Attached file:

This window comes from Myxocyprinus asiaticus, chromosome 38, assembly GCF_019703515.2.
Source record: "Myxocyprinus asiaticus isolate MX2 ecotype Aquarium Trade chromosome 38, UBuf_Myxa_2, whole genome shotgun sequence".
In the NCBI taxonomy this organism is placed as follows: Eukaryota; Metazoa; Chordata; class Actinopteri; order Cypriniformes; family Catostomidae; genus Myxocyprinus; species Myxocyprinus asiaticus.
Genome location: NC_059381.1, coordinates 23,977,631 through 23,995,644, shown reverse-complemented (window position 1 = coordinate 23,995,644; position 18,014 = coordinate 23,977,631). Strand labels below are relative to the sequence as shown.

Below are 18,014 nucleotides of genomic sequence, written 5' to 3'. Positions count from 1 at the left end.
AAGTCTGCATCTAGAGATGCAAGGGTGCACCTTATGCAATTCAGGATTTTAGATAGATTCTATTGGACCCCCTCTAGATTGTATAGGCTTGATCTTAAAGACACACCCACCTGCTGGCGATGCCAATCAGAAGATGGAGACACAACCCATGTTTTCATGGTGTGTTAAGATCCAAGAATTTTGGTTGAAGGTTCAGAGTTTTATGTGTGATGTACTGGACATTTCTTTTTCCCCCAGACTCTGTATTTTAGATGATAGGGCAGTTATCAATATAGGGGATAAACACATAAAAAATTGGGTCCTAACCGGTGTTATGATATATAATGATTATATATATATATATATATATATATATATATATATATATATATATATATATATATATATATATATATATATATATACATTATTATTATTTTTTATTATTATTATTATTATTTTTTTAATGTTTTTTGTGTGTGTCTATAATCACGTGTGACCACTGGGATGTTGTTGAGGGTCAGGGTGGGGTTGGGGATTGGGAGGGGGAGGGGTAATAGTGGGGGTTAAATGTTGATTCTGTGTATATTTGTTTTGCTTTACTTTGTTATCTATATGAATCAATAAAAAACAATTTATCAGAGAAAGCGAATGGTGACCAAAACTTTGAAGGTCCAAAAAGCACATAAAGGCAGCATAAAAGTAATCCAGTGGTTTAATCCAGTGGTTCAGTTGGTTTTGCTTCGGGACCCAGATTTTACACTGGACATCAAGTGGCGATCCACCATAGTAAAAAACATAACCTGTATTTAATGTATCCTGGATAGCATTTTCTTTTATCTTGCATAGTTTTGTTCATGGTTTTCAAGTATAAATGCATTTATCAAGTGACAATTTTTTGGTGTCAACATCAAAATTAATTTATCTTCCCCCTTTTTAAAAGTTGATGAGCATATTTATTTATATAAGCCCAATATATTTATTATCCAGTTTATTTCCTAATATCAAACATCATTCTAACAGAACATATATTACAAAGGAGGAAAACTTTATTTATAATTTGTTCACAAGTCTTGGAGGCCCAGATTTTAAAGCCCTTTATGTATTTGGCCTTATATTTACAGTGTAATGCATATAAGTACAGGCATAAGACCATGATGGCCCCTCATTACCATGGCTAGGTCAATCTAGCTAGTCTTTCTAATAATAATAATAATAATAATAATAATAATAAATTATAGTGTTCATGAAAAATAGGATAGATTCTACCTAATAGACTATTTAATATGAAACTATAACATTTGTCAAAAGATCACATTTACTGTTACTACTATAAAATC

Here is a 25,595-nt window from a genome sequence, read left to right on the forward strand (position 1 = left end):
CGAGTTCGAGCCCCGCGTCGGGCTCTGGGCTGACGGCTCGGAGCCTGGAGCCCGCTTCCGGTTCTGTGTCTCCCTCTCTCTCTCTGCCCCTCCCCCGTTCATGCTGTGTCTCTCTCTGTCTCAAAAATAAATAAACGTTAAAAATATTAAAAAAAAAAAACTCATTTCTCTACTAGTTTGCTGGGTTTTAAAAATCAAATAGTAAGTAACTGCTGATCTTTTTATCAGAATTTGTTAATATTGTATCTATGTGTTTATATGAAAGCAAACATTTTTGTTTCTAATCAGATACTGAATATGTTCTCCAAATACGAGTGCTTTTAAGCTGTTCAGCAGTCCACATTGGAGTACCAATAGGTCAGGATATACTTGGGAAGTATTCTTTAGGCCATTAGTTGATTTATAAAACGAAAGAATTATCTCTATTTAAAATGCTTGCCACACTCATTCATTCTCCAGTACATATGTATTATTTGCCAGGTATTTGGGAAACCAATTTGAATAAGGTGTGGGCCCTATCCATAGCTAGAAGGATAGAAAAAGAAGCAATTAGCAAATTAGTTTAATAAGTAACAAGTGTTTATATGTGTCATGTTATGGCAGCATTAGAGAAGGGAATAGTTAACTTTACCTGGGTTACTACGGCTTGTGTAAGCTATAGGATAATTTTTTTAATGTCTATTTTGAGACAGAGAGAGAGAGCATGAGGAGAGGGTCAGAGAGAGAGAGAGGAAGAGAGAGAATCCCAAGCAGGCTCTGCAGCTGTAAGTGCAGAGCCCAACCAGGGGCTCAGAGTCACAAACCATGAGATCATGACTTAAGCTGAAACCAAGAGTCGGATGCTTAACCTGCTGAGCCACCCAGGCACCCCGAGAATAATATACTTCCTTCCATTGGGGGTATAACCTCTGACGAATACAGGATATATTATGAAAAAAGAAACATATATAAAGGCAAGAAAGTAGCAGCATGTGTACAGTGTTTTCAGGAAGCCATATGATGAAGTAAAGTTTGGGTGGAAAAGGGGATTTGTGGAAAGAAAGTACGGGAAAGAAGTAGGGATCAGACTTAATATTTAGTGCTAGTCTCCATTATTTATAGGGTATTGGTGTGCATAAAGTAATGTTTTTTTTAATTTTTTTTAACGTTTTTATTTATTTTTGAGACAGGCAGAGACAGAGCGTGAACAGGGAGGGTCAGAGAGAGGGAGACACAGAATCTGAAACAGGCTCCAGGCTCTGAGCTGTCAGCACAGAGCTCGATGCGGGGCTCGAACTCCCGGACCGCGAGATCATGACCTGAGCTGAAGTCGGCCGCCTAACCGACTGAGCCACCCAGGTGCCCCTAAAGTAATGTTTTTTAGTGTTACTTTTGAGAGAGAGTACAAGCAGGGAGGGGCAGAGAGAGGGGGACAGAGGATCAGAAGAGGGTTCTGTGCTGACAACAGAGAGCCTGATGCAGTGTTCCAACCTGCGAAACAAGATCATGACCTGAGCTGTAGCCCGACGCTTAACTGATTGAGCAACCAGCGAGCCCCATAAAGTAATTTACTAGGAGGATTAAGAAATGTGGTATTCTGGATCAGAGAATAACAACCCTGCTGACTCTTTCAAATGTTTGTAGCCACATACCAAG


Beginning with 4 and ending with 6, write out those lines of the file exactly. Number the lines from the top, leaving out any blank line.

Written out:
Genome location: NC_059381.1, coordinates 23,977,631 through 23,995,644, shown reverse-complemented (window position 1 = coordinate 23,995,644; position 18,014 = coordinate 23,977,631). Strand labels below are relative to the sequence as shown.

Below are 18,014 nucleotides of genomic sequence, written 5' to 3'. Positions count from 1 at the left end.
AAGTCTGCATCTAGAGATGCAAGGGTGCACCTTATGCAATTCAGGATTTTAGATAGATTCTATTGGACCCCCTCTAGATTGTATAGGCTTGATCTTAAAGACACACCCACCTGCTGGCGATGCCAATCAGAAGATGGAGACACAACCCATGTTTTCATGGTGTGTTAAGATCCAAGAATTTTGGTTGAAGGTTCAGAGTTTTATGTGTGATGTACTGGACATTTCTTTTTCCCCCAGACTCTGTATTTTAGATGATAGGGCAGTTATCAATATAGGGGATAAACACATAAAAAATTGGGTCCTAACCGGTGTTATGATATATAATGATTATATATATATATATATATATATATATATATATATATATATATATATATATATATATATATATATATATATATATACATTATTATTATTTTTTATTATTATTATTATTATTTTTTTAATGTTTTTTGTGTGTGTCTATAATCACGTGTGACCACTGGGATGTTGTTGAGGGTCAGGGTGGGGTTGGGGATTGGGAGGGGGAGGGGTAATAGTGGGGGTTAAATGTTGATTCTGTGTATATTTGTTTTGCTTTACTTTGTTATCTATATGAATCAATAAAAAACAATTTATCAGAGAAAGCGAATGGTGACCAAAACTTTGAAGGTCCAAAAAGCACATAAAGGCAGCATAAAAGTAATCCAGTGGTTTAATCCAGTGGTTCAGTTGGTTTTGCTTCGGGACCCAGATTTTACACTGGACATCAAGTGGCGATCCACCATAGTAAAAAACATAACCTGTATTTAATGTATCCTGGATAGCATTTTCTTTTATCTTGCATAGTTTTGTTCATGGTTTTCAAGTATAAATGCATTTATCAAGTGACAATTTTTTGGTGTCAACATCAAAATTAATTTATCTTCCCCCTTTTTAAAAGTTGATGAGCATATTTATTTATATAAGCCCAATATATTTATTATCCAGTTTATTTCCTAATATCAAACATCATTCTAACAGAACATATATTACAAAGGAGGAAAACTTTATTTATAATTTGTTCACAAGTCTTGGAGGCCCAGATTTTAAAGCCCTTTATGTATTTGGCCTTATATTTACAGTGTAATGCATATAAGTACAGGCATAAGACCATGATGGCCCCTCATTACCATGGCTAGGTCAATCTAGCTAGTCTTTCTAATAATAATAATAATAATAATAATAATAATAAATTATAGTGTTCATGAAAAATAGGATAGATTCTACCTAATAGACTATTTAATATGAAACTATAACATTTGTCAAAAGATCACATTTACTGTTACTACTATAAAATC